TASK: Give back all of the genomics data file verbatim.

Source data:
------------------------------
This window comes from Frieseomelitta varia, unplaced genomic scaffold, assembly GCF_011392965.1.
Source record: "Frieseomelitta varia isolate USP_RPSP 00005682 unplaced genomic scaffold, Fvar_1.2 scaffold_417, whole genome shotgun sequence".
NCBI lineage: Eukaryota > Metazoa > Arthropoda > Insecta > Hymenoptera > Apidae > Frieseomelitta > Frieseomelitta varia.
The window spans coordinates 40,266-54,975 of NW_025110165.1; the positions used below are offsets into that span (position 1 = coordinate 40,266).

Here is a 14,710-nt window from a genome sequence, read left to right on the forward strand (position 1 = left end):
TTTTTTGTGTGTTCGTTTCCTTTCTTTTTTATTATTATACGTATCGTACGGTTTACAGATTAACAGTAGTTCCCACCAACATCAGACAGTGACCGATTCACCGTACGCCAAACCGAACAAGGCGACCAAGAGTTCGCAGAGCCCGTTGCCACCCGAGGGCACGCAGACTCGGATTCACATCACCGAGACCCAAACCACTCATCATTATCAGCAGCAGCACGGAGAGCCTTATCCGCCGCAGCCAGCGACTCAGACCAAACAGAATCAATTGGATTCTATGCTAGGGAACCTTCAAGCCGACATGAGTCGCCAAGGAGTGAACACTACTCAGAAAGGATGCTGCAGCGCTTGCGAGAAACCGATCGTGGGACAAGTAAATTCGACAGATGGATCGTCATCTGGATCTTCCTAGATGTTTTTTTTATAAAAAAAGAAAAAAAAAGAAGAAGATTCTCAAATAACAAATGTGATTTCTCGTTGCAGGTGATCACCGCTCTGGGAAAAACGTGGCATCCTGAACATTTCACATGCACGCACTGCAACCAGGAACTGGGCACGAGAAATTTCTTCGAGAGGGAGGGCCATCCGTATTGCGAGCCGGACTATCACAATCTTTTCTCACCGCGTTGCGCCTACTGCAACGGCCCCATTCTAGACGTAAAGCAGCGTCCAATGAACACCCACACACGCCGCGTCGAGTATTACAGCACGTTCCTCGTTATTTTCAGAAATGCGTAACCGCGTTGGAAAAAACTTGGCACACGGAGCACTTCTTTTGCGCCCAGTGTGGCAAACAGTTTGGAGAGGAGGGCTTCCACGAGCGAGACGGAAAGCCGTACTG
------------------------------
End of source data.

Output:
This window comes from Frieseomelitta varia, unplaced genomic scaffold, assembly GCF_011392965.1.
Source record: "Frieseomelitta varia isolate USP_RPSP 00005682 unplaced genomic scaffold, Fvar_1.2 scaffold_417, whole genome shotgun sequence".
NCBI lineage: Eukaryota > Metazoa > Arthropoda > Insecta > Hymenoptera > Apidae > Frieseomelitta > Frieseomelitta varia.
The window spans coordinates 40,266-54,975 of NW_025110165.1; the positions used below are offsets into that span (position 1 = coordinate 40,266).

Here is a 14,710-nt window from a genome sequence, read left to right on the forward strand (position 1 = left end):
TTTTTTGTGTGTTCGTTTCCTTTCTTTTTTATTATTATACGTATCGTACGGTTTACAGATTAACAGTAGTTCCCACCAACATCAGACAGTGACCGATTCACCGTACGCCAAACCGAACAAGGCGACCAAGAGTTCGCAGAGCCCGTTGCCACCCGAGGGCACGCAGACTCGGATTCACATCACCGAGACCCAAACCACTCATCATTATCAGCAGCAGCACGGAGAGCCTTATCCGCCGCAGCCAGCGACTCAGACCAAACAGAATCAATTGGATTCTATGCTAGGGAACCTTCAAGCCGACATGAGTCGCCAAGGAGTGAACACTACTCAGAAAGGATGCTGCAGCGCTTGCGAGAAACCGATCGTGGGACAAGTAAATTCGACAGATGGATCGTCATCTGGATCTTCCTAGATGTTTTTTTTATAAAAAAAGAAAAAAAAAGAAGAAGATTCTCAAATAACAAATGTGATTTCTCGTTGCAGGTGATCACCGCTCTGGGAAAAACGTGGCATCCTGAACATTTCACATGCACGCACTGCAACCAGGAACTGGGCACGAGAAATTTCTTCGAGAGGGAGGGCCATCCGTATTGCGAGCCGGACTATCACAATCTTTTCTCACCGCGTTGCGCCTACTGCAACGGCCCCATTCTAGACGTAAAGCAGCGTCCAATGAACACCCACACACGCCGCGTCGAGTATTACAGCACGTTCCTCGTTATTTTCAGAAATGCGTAACCGCGTTGGAAAAAACTTGGCACACGGAGCACTTCTTTTGCGCCCAGTGTGGCAAACAGTTTGGAGAGGAGGGCTTCCACGAGCGAGACGGAAAGCCGTACTG